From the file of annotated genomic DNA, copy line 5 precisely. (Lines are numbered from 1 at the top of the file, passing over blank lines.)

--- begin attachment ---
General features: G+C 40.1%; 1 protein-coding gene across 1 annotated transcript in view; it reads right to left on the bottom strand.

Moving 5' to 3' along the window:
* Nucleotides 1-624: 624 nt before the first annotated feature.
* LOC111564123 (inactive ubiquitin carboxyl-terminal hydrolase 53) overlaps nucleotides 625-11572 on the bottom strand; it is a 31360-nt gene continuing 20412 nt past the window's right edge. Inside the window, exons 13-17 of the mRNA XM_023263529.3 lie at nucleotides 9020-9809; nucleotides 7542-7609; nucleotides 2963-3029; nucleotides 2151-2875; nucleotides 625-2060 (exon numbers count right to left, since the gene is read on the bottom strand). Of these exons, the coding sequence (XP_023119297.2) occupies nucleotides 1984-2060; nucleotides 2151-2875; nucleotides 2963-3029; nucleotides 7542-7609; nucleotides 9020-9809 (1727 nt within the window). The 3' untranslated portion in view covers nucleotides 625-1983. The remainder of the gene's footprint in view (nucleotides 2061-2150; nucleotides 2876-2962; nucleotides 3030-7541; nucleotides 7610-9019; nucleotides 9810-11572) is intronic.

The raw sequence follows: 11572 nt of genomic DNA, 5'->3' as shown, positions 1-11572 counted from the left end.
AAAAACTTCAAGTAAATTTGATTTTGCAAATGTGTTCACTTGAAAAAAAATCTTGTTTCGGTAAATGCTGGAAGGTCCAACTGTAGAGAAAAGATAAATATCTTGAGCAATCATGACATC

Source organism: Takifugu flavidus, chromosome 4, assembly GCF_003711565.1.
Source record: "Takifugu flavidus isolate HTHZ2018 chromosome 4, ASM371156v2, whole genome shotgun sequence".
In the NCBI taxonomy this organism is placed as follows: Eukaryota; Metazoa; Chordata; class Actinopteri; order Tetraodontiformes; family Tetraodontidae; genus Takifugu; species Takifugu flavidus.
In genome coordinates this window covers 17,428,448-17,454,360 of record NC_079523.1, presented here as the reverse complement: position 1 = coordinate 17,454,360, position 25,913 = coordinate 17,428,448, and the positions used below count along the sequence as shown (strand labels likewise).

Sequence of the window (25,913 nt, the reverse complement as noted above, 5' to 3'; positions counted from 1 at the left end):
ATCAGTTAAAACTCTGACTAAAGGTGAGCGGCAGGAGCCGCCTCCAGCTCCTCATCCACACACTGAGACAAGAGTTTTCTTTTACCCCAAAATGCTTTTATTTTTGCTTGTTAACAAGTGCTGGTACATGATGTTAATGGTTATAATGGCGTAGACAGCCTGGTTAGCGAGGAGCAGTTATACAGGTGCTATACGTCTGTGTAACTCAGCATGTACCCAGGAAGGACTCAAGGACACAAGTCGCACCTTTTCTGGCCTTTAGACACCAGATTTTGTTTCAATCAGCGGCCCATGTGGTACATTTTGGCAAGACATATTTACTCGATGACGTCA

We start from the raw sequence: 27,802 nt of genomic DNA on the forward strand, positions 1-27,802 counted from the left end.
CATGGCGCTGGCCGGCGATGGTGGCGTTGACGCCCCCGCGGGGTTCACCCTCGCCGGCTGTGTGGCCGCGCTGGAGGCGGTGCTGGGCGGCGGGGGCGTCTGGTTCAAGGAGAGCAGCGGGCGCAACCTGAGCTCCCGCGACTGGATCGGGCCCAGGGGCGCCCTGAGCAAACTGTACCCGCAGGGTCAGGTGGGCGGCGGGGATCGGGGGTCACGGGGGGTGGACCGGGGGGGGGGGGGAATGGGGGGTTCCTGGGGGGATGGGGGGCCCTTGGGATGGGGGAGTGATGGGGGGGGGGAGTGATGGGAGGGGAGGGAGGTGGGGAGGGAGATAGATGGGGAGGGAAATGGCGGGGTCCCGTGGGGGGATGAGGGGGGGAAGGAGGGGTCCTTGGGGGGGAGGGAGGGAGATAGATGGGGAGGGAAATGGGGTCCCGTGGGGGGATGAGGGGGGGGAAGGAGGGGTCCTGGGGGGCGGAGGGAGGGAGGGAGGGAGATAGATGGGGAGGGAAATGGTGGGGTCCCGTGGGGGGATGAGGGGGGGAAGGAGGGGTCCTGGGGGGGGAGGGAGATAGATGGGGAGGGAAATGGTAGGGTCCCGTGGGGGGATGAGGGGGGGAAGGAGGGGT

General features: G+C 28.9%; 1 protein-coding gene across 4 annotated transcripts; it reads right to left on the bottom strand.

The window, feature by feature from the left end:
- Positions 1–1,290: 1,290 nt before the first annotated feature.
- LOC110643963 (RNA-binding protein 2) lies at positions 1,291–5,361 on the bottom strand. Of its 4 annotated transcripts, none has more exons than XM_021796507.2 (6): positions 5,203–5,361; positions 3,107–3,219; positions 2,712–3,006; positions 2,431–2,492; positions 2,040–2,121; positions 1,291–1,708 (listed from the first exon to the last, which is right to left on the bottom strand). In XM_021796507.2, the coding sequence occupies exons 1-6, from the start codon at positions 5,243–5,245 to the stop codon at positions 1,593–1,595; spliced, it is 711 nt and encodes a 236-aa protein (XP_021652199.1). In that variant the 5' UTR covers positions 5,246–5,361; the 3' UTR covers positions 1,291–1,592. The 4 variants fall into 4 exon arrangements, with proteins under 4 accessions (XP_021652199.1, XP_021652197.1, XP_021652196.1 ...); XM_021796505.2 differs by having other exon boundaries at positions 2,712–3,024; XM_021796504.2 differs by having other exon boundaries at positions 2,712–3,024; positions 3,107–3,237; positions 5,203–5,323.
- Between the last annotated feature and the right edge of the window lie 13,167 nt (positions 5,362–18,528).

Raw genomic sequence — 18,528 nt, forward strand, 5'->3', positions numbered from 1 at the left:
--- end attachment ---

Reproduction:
The raw sequence follows: 11572 nt of genomic DNA, 5'->3' as shown, positions 1-11572 counted from the left end.